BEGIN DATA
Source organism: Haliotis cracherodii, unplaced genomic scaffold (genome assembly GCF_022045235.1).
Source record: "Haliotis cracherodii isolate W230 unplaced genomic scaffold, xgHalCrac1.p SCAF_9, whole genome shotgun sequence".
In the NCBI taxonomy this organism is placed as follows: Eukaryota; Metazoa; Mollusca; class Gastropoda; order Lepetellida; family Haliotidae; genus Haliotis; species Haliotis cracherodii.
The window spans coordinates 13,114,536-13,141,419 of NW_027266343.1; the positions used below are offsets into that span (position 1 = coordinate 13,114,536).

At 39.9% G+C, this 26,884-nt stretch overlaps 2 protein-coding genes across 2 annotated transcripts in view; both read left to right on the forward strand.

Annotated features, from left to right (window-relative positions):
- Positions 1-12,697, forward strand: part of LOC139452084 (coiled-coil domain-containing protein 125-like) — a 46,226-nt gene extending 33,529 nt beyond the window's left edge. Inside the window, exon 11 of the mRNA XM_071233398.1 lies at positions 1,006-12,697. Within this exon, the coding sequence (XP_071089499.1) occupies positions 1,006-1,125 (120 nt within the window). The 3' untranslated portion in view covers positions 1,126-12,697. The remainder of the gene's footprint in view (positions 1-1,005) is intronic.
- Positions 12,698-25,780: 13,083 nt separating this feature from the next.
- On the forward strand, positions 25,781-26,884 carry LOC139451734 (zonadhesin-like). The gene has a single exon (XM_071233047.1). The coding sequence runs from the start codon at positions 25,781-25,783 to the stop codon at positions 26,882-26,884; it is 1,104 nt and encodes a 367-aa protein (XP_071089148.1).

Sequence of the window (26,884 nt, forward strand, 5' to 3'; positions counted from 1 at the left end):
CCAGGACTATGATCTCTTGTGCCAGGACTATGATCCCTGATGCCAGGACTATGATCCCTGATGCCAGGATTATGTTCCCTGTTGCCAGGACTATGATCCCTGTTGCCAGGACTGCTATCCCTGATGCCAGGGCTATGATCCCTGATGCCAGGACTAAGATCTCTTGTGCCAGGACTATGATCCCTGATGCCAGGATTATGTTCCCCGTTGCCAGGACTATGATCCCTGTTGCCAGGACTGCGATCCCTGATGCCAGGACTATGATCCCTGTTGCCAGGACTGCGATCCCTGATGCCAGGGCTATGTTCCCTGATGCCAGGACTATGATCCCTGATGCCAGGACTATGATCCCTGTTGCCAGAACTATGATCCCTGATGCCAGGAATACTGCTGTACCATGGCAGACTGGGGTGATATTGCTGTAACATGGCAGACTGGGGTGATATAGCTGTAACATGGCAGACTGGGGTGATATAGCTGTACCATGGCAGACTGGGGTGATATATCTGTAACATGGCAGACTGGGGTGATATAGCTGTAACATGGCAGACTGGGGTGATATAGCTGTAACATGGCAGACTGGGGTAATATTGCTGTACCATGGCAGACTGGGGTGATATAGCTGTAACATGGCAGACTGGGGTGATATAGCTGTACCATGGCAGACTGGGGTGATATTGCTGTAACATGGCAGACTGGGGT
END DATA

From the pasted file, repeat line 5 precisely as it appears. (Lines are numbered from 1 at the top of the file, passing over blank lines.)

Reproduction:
At 39.9% G+C, this 26,884-nt stretch overlaps 2 protein-coding genes across 2 annotated transcripts in view; both read left to right on the forward strand.